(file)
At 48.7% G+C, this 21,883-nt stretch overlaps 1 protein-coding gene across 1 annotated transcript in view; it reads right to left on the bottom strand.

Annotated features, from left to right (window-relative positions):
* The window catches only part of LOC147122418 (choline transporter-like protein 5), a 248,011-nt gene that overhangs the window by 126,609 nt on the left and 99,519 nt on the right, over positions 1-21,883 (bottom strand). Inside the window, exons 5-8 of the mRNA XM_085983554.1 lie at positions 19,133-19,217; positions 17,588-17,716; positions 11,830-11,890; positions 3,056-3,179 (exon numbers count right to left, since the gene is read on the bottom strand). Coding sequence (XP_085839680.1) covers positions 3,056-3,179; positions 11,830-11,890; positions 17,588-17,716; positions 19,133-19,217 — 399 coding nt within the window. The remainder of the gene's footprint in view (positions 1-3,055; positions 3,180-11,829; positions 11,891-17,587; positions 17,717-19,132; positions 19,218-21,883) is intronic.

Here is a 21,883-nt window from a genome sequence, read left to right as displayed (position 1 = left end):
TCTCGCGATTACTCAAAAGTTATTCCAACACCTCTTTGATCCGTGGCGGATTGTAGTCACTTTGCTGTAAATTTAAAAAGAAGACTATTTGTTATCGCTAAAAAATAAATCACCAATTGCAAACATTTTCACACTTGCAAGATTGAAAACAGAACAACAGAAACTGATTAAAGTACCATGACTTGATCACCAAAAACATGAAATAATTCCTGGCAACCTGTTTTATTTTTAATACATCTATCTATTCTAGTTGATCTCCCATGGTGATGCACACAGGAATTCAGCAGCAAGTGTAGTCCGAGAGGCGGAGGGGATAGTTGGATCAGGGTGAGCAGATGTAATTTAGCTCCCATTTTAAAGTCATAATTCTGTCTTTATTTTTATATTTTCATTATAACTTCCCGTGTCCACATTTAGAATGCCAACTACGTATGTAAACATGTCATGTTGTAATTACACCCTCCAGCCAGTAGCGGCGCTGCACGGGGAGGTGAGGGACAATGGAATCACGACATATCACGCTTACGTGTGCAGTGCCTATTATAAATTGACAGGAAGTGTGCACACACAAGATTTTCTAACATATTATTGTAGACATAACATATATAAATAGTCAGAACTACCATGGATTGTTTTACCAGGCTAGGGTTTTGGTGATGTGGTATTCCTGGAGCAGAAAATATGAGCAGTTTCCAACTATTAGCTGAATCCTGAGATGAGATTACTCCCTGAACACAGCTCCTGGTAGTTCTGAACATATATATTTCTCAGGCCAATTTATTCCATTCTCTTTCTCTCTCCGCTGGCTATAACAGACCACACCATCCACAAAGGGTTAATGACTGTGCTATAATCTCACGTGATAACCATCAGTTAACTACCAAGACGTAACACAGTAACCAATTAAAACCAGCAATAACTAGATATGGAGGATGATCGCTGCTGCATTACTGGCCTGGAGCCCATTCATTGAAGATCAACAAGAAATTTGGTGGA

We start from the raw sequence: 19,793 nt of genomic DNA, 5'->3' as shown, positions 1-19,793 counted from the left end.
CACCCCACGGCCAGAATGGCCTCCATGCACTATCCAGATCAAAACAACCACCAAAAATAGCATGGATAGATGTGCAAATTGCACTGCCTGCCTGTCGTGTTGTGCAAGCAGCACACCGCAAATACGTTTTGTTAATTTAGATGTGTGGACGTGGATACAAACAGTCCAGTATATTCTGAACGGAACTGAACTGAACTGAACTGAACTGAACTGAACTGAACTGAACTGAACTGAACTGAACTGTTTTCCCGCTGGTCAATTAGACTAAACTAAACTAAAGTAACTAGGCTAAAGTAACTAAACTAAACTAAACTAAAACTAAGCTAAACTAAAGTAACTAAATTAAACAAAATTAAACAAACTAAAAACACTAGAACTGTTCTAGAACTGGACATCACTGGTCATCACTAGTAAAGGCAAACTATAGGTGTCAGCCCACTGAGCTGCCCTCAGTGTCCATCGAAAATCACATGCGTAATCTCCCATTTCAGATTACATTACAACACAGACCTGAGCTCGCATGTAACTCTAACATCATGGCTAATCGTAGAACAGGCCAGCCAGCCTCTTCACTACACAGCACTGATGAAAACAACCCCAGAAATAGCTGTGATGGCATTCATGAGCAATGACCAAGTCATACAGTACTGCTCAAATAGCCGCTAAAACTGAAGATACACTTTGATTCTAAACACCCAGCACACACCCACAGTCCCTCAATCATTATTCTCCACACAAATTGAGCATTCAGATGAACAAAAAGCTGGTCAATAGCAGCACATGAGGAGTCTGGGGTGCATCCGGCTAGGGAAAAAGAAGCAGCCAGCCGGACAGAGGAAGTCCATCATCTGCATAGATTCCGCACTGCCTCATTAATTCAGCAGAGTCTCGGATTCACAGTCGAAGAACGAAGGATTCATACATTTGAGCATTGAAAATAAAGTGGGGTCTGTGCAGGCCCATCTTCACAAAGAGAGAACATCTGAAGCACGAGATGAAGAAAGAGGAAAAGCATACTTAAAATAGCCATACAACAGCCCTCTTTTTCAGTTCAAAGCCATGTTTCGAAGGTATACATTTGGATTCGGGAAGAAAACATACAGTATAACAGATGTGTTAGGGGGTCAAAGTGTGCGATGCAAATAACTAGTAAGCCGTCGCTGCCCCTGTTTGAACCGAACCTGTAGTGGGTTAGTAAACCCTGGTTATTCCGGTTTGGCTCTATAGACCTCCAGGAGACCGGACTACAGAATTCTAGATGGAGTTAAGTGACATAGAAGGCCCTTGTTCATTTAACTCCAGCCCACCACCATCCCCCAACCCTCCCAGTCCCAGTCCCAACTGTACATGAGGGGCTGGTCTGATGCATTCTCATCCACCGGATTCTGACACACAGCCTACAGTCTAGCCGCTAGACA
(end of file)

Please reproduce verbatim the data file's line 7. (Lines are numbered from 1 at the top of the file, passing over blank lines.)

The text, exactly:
CACCCCACGGCCAGAATGGCCTCCATGCACTATCCAGATCAAAACAACCACCAAAAATAGCATGGATAGATGTGCAAATTGCACTGCCTGCCTGTCGTGTTGTGCAAGCAGCACACCGCAAATACGTTTTGTTAATTTAGATGTGTGGACGTGGATACAAACAGTCCAGTATATTCTGAACGGAACTGAACTGAACTGAACTGAACTGAACTGAACTGAACTGAACTGAACTGAACTGAACTGTTTTCCCGCTGGTCAATTAGACTAAACTAAACTAAAGTAACTAGGCTAAAGTAACTAAACTAAACTAAACTAAAACTAAGCTAAACTAAAGTAACTAAATTAAACAAAATTAAACAAACTAAAAACACTAGAACTGTTCTAGAACTGGACATCACTGGTCATCACTAGTAAAGGCAAACTATAGGTGTCAGCCCACTGAGCTGCCCTCAGTGTCCATCGAAAATCACATGCGTAATCTCCCATTTCAGATTACATTACAACACAGACCTGAGCTCGCATGTAACTCTAACATCATGGCTAATCGTAGAACAGGCCAGCCAGCCTCTTCACTACACAGCACTGATGAAAACAACCCCAGAAATAGCTGTGATGGCATTCATGAGCAATGACCAAGTCATACAGTACTGCTCAAATAGCCGCTAAAACTGAAGATACACTTTGATTCTAAACACCCAGCACACACCCACAGTCCCTCAATCATTATTCTCCACACAAATTGAGCATTCAGATGAACAAAAAGCTGGTCAATAGCAGCACATGAGGAGTCTGGGGTGCATCCGGCTAGGGAAAAAGAAGCAGCCAGCCGGACAGAGGAAGTCCATCATCTGCATAGATTCCGCACTGCCTCATTAATTCAGCAGAGTCTCGGATTCACAGTCGAAGAACGAAGGATTCATACATTTGAGCATTGAAAATAAAGTGGGGTCTGTGCAGGCCCATCTTCACAAAGAGAGAACATCTGAAGCACGAGATGAAGAAAGAGGAAAAGCATACTTAAAATAGCCATACAACAGCCCTCTTTTTCAGTTCAAAGCCATGTTTCGAAGGTATACATTTGGATTCGGGAAGAAAACATACAGTATAACAGATGTGTTAGGGGGTCAAAGTGTGCGATGCAAATAACTAGTAAGCCGTCGCTGCCCCTGTTTGAACCGAACCTGTAGTGGGTTAGTAAACCCTGGTTATTCCGGTTTGGCTCTATAGACCTCCAGGAGACCGGACTACAGAATTCTAGATGGAGTTAAGTGACATAGAAGGCCCTTGTTCATTTAACTCCAGCCCACCACCATCCCCCAACCCTCCCAGTCCCAGTCCCAACTGTACATGAGGGGCTGGTCTGATGCATTCTCATCCACCGGATTCTGACACACAGCCTACAGTCTAGCCGCTAGACA